“Cloning: Responsible Science or Technomadness?”

A new book shows that ethical questions about replicating humans are less consequential than the procedure's threat to our biological diversity.

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"Cloning: Responsible Science or Technomadness?"

“When I first heard about cloning,” wrote William Burroughs in a late essay called “Immortality,” “I thought what a fruitful concept, why one could be in a hundred places at once and experience everything the other clones did. I am amazed at the outcry against this good thing not only from Men of the Cloth but from scientists … The very thought of a clone disturbs these learned gentlemen. Like cattle on the verge of stampede they paw the ground mooing apprehensively, ‘Selfness is an essential fact of life. The thought of human non-selfness is terrifying.’”

It’s hard to say if Burroughs is being funny here, because he’s certainly full of it. Cloning cannot create armies of consciousnesses tuned in to some central brain. It also won’t undermine individuality, as his imaginary Men of the Cloth worry, by printing cheap replicas of somebody’s precious individual character. This is point No. 1 in any debate about cloning. The process just copies a genome, and poses no worse a threat to the human sense of self than does any identical twin.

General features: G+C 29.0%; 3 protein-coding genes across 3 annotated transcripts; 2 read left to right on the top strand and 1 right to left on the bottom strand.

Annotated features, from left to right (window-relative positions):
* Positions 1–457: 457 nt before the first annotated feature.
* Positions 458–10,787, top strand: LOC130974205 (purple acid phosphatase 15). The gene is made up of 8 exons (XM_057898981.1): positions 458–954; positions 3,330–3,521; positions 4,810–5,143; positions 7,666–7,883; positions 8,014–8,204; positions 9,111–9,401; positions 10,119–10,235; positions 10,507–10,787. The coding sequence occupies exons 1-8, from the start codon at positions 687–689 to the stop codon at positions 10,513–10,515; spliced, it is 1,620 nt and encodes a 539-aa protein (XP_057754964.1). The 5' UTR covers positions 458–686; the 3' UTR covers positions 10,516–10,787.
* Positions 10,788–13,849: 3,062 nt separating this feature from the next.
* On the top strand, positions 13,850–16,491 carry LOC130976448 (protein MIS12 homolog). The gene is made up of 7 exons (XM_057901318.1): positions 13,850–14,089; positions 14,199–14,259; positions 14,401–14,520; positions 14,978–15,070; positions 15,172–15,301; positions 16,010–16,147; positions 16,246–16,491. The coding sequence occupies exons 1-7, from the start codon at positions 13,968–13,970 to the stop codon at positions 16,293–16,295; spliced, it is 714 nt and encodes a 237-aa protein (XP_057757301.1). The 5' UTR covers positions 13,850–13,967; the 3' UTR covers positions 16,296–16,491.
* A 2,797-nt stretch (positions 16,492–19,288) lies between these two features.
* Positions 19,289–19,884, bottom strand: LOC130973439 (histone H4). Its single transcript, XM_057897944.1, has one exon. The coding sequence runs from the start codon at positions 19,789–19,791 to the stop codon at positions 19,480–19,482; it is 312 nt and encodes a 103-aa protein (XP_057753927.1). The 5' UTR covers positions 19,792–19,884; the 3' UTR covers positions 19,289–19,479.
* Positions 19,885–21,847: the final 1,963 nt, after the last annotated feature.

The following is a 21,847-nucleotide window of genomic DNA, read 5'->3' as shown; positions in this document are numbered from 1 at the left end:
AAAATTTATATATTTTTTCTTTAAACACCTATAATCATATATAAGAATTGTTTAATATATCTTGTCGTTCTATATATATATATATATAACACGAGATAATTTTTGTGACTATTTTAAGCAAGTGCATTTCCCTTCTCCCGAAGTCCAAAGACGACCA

From there things get complicated, though, and a new anthology of articles on the subject is meant to help navigate this weird, still-uncharted moral territory. “Cloning: Responsible Science or Technomadness?” wants to be a complete overview of the debate so far, mixing religious declarations with philosophical arguments, scientific findings and governmental decrees; the original Nature article on Dolly the sheep even shares space in these pages with a (very bad) story by Douglas Coupland.

The writers brood over the question of individuality and self in the aftermath of Dolly’s birth in 1997. So far the debate relies on language borrowed from older arguments, like the ones over abortion or slavery. Whether you’re for or against human cloning in the abstract seems to depend, right now, on whether you’re pro-life or pro-choice. And almost every philosophical writer in the book refers to Immanuel Kant, who (in the context of slavery) insisted on treating all people as “ends in themselves, not as means to an end.”